Ranking The Spurs’ Top Five Team-Friendly Contracts

Mandatory Credit: Jerome Miron-USA TODAY Sports
Mandatory Credit: Jerome Miron-USA TODAY Sports /

Mandatory Credit: Geoff Burke-USA TODAY Sports

R.C. Buford has long been one of the NBA’s top executives. Let us take a look at some of his best signings of players currently under contract.

Not every contract is created equal as this slideshow will prove with some of the imbalanced contracts the Spurs have, tilting the scales heavily in their favor.

With the offseason of inflated contracts behind us, it is time that we take a look of which current Spurs contracts are the most team-friendly deals. Deals that are considered team-friendly are those that benefit the team’s interests and put them in good financial position.

To create this ranking, player’s ability, guaranteed salary, comparative player contracts and team/player options were considered.

Next: No. 5 Kyle Anderson

5. Kyle Anderson


2016-2017: $1,192,080

2017-2018: $2,151,704 (team option)

2018-future: Restricted Free Agent

Anderson is entering the third season of his rookie contract after the Spurs picked up his team option for this upcoming season. Had Anderson stayed four years in college, this would be his rookie year so he is relatively young for his level of development. He logged a lot of minutes at the NBA level last year and made a compelling case to be a more important piece in the rotation this offseason in the NBA Summer League. If he can learn to transfer his talents and success from the summer to the regular season, a contract of just over one million could look like a steal by the year’s end.

Next: No. 4 Dejounte Murray

4. Dejounte Murray


2016-2017: $1,180,080

2017-2018: $1,233,240

2018-2019: $1,286,280 (team option)

2019-2020: $2,321,735 (team option)

2020-future: Restricted Free Agent

Murray enters the first year on a rookie contract that was signed using the rookie-scale. He is a player many believe slipped in the draft and had the Spurs somehow picked him in the second round, they would likely be paying him more money right now. Instead, San Antonio has a talented prospect under their control for the next four years if they choose (team options year three and four). If Murray turns out to be the potential star many have speculated, the Spurs will have first dibs on him as a Restricted Free Agent when he does eventually reach the open market.

Next: No. 3 Patty Mills

3. Patrick Mills


2016-2017: $3,245,614… Cap hit is $3,578,947 and incentives are $333,333

Although Mills’ contract has only one year remaining and has some incentives, the actual cap implications from his contract is minuscule compared to those of other backup point guards. For a player who has been a proven commodity for years and looks ready to absorb any minutes Tony Parker needs to concede, a 3.5 million dollar cap hit is nothing. He is not a player who has incredibly high ceiling which makes the shorter nature of the contract beneficial for the Spurs. San Antonio will be able to decide if they would like to continue with the consistency Mills provides or take a chance on someone else next offseason. Presumably that decision will be made mostly based on the amount of money Mills is asking for.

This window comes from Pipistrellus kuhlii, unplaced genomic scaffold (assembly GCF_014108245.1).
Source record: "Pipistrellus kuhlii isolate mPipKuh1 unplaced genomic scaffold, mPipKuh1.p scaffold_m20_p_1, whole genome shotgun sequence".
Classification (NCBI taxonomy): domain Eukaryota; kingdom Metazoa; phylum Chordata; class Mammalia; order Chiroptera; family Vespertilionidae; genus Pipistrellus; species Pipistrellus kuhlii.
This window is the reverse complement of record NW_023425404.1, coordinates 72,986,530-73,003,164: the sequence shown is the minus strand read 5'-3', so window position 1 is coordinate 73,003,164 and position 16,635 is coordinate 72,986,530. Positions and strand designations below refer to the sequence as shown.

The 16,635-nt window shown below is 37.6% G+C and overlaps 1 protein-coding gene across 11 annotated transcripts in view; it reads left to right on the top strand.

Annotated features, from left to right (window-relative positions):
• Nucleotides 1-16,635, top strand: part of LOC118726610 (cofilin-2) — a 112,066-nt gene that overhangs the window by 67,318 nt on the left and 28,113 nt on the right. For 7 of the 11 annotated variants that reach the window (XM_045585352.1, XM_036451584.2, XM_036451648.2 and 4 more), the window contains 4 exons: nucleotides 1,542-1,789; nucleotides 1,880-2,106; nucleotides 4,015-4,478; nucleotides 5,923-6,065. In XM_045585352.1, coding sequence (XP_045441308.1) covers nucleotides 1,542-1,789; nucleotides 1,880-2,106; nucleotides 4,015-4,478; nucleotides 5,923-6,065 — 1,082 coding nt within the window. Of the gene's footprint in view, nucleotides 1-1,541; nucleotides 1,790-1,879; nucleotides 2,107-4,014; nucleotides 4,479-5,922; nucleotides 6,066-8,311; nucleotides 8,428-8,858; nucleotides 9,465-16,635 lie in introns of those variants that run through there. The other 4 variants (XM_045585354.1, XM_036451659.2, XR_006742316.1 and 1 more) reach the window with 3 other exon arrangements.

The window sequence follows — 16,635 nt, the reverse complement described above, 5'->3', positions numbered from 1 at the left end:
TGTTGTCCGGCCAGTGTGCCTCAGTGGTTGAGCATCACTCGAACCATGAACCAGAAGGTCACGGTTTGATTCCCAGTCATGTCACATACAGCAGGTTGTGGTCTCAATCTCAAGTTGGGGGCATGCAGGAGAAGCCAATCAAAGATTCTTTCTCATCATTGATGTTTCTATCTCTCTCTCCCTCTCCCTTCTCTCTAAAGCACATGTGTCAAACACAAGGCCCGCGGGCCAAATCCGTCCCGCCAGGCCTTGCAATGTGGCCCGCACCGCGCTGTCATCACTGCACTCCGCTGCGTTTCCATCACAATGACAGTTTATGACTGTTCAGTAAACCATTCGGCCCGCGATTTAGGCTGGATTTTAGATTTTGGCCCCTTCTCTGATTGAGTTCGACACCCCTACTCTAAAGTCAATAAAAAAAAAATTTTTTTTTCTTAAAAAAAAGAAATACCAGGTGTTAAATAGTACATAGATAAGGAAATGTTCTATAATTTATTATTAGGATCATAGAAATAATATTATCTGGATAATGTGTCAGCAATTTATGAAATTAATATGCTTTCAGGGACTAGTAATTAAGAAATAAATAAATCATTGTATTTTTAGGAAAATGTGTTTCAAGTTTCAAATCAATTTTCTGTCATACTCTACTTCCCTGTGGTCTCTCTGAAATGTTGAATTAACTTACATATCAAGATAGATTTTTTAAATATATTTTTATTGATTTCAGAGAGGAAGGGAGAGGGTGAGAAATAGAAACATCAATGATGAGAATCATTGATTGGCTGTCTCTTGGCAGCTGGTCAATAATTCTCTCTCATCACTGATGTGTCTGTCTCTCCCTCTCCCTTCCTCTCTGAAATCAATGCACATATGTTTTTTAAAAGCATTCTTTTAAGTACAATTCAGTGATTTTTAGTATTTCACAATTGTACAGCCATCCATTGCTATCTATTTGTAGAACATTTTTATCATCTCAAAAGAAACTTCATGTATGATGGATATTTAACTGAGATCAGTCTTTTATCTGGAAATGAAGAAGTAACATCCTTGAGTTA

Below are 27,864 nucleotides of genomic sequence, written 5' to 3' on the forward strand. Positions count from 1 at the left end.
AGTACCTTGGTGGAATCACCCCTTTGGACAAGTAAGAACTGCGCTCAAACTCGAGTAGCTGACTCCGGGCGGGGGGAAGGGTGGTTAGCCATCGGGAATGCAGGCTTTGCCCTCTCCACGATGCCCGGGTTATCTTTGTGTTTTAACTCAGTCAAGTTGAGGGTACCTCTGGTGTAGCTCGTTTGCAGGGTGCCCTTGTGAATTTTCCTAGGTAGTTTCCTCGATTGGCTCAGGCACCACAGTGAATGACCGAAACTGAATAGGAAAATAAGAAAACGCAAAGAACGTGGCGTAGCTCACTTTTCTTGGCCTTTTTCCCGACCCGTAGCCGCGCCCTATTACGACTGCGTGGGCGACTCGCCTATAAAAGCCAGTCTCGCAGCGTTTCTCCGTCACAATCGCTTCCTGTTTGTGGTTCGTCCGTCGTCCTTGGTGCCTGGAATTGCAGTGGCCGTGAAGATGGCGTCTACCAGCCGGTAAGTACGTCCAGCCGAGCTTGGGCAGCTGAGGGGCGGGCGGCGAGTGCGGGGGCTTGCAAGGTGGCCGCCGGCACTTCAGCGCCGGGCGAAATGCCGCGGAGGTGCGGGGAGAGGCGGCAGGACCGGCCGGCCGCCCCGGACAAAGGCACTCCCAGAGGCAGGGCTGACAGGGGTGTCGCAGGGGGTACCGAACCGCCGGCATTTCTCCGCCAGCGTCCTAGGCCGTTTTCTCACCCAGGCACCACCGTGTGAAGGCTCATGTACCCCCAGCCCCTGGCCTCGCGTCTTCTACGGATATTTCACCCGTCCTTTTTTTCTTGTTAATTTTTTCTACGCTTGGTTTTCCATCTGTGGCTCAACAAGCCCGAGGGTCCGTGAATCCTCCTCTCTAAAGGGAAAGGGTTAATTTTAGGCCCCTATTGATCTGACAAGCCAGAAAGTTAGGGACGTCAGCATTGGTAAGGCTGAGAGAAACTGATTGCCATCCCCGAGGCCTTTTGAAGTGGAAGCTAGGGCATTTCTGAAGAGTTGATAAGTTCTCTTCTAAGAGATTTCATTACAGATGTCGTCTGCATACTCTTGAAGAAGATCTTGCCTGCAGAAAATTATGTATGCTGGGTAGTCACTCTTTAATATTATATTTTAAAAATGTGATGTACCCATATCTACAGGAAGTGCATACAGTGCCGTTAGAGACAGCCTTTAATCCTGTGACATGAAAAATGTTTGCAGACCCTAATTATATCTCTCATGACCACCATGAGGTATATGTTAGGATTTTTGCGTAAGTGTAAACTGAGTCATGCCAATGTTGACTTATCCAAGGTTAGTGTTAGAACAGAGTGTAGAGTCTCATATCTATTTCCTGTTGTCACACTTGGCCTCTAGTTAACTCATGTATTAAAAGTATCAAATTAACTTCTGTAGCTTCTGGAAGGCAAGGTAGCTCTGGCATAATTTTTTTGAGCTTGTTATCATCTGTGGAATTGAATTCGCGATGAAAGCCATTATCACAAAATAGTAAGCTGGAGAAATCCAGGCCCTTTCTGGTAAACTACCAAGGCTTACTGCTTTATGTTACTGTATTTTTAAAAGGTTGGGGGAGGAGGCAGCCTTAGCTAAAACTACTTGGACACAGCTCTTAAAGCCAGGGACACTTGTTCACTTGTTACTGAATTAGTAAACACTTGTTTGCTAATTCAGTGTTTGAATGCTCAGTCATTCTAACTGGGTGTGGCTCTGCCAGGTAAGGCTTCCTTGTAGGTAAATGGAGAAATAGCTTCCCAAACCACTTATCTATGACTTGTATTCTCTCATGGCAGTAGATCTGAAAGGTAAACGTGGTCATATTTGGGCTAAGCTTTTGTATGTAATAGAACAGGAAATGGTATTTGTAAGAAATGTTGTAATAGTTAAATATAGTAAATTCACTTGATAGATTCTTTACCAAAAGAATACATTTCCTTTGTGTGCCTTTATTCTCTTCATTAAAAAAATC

Next: No. 2 Kawhi Leonard

2. Kawhi Leonard


2016-2017: $17,638,063

2017-2018: $18,868,625

2018-2019: $20,099,188

2019-2020: $21,329,750 (player option)

At age 25, Kawhi Leonard has yet to reach his prime which is a scary thought for the other 29 teams in the NBA. The Spurs have him locked up in a contract for the next three seasons with a player option for a potential fourth year. The value Leonard is being paid at made sense before the cap shot up, but in the current NBA economy, Leonard’s contract leaves R.C. Buford looking like the genius he is. By signing Leonard a year before the anticipated cap increase, the Spurs are currently paying Leonard less money per year than Ryan Anderson, Allen Crabbe and 31 other NBA players. Considering Kawhi is undoubtedly one of the top five players in the league and the list of players being paid more than him is only going to increase, San Antonio fans should be very happy.

Next: No. 1 David Lee

1. David Lee


2016-2017: $1,551,659

2017-2018: $1,605,967 (player option)

David Lee took a sizable pay cut to be able to play for a Spurs team that will almost surely be competing late into the playoffs. The deal was not structured with longevity in mind, as Lee will presumably look to collect more money next offseason if the Spurs’ cap space allows. Even with only one year of the contract, a veteran minimum is such a bargain price for a player of David Lee’s caliber that it has to be San Antonio’s best contract.

Next: A Preview Of The 2016-17 Free Agents